“They had the All-Star game there in 1986 and we’re on the third base side by the AL dugout,” he said. “All the big boys came out. Those guys were my heroes. I always studied the left side of the infield. I was a shortstop growing up and I learned the Caminiti hop at third base. It was a time, too, where there were no [cell] phones and no distractions. You were just there to watch Major League players do what they do and learn from them.”

He even got to meet Cruz as a 13-year-old when he and Jose Cruz, Jr. played on the same Pony League All-Star team. Cruz, Sr. would occasionally throw batting practice to and work with the team. Cruz, Jr. would later be Quinn’s teammate at Rice University.

“It was a big deal when he [Cruz, Sr.] would show up at a Pony League game in Houston,” Quinn said. “I got to talk to and take BP from my favorite player when I was 13. It was surreal.”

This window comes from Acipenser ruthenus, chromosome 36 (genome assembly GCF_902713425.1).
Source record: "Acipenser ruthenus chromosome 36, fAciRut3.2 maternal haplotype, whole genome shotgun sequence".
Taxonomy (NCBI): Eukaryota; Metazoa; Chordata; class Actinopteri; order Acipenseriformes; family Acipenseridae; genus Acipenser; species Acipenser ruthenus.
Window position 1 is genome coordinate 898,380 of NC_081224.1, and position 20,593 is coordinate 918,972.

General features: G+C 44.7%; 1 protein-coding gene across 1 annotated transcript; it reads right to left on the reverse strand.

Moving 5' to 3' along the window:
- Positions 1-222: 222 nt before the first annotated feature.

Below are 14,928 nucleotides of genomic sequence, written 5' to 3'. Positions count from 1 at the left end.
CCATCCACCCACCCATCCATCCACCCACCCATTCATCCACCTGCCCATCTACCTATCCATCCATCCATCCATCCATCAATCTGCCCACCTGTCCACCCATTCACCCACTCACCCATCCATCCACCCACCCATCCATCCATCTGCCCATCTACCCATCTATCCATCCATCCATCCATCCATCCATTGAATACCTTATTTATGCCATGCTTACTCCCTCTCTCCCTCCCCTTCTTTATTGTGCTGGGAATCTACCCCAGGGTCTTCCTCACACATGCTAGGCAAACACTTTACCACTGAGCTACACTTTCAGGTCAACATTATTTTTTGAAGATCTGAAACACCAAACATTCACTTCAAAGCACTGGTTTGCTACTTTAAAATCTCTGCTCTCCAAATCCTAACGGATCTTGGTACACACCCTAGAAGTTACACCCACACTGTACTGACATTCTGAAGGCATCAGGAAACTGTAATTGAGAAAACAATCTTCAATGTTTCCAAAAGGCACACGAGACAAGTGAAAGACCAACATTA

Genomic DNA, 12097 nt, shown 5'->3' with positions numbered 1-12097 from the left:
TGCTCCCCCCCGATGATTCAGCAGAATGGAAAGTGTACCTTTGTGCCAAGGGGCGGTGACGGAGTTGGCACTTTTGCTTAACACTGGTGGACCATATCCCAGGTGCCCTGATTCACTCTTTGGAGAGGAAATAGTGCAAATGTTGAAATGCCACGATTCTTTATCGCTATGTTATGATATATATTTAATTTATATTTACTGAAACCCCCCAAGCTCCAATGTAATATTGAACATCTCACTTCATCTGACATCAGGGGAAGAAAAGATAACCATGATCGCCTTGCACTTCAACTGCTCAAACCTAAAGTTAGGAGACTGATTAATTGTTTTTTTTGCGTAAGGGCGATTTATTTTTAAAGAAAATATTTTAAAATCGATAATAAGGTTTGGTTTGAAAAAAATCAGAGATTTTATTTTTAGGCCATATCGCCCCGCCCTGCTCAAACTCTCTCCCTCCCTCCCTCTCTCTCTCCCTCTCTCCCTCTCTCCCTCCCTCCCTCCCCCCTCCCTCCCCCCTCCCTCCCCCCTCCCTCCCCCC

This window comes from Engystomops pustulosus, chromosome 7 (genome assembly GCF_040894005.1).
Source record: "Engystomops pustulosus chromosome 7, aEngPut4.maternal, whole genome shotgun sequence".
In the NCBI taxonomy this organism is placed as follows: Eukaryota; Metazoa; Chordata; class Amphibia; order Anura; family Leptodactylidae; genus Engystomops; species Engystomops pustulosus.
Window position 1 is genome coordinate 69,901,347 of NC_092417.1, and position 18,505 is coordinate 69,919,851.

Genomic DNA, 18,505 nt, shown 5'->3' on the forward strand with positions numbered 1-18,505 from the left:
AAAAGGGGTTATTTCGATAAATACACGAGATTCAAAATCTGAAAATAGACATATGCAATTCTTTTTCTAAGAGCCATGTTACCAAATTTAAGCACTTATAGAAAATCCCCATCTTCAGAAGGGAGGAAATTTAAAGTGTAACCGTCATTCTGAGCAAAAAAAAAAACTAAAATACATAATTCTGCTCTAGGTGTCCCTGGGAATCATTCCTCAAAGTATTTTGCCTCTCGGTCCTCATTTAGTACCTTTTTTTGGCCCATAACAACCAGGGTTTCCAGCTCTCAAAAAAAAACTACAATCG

“Whether it’s on a tee, flipping balls or playing home run derby, the ball needs to go through the middle. And, if you have something heavy like a shovel, swing that.”

Quinn was consumed with baseball and hoped that someday he’d have the opportunity to play for the Astros. It didn’t work out that way but he did make some valuable contacts, aside from Cruz, as a middle schooler that had a tremendous impact on his career. The first was Terry Wetzel, his seventh-grade algebra teacher and his football coach. Wetzel was also a scout for the Kansas City Royals and is currently a special assignment scout for the club.